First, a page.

PLoS ONE 05/2014; 9(5):e98308. DOI:10.1371/journal.pone.0098308 · 3.23 Impact Factor
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    • "Just like with HIV, HAART and malnutrition contribute to a deadly cycle. Highly active antiretroviral therapy (HAART) leads to increased requirements for macro- and micronutrients, high metabolic demands [25] and low appetite [26] which perpetuate undernutrition [27]. Simultaneously, malnutrition exacerbates side effects [28-31], alters drug pharmacokinetics [32], and impinges on adherence [33] thereby limiting the beneficial effects of the therapy. "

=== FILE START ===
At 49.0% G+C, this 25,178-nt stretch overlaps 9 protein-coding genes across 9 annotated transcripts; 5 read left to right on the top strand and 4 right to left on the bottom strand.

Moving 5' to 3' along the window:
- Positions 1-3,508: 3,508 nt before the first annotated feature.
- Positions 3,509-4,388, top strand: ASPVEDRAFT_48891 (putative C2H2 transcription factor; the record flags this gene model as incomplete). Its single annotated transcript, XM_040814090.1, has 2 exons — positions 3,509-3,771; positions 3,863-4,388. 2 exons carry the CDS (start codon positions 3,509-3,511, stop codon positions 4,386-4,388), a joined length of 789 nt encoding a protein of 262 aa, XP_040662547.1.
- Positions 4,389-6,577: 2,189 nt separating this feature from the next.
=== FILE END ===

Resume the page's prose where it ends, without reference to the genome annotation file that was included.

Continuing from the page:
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    ABSTRACT: Over 850 million people worldwide and 200 million adults in Sub-Saharan Africa suffer from malnutrition. Countries most affected by HIV are also stricken by elevated rates of food insecurity and malnutrition. HIV infection and insufficient nutritional intake are part of a vicious cycle that contributes to immunodeficiency and negative health outcomes. However, the effect of the overlap between HIV infection and undernutrition on the immune response following antiretroviral initiation remains unclear. A possible explanation could be the lack of consensus concerning the definition and assessment of nutritional status. Our objectives are to investigate the existence of an association between undernutrition and immune response at antiretroviral treatment initiation and the following year in low- and middle-income countries where malnutrition is most prevalent.Methods/design: Our systematic review will identify studies originating from low- and middle-income countries (LMICs) published from 1996 onwards, through searches in MEDLINE (PubMed interface), EMBASE (OVID interface), Cochrane Central (OVID interface) and grey literature. No language restrictions will be applied. We will seek out studies of any design investigating the association between the nutritional status (for example, undernourished versus well nourished) and the immune response, either in terms of CD4 count or immune failure, in seropositive patients initiating antiretroviral therapy or in their first year of treatment. Two reviewers will independently screen articles, extract data and assess scientific quality using standardized forms and published quality assessment tools tailored for each study design. Where feasible, pooled measures of association will be obtained through meta-analyses. Results will be reported according to the Preferred Reporting Items for Systematic Reviews and Meta-Analyses (PRISMA) Statement. This protocol has been registered in the PROSPERO database (registration number: CRD42014005961). Undernutrition and weight loss are prevalent amongst highly active antiretroviral therapy (HAART)-treated patients in LMICs and contribute to excess early mortality. A possible intermediate pathway could be poor immune reconstitution secondary to deficient nutritional status. In the face of limited access to second line treatments, raising HIV resistance and cut backs to HIV programs, it is crucial to identify the factors associated with suboptimal response and therapeutic failure in order to better customize the care strategies employed in LMICs.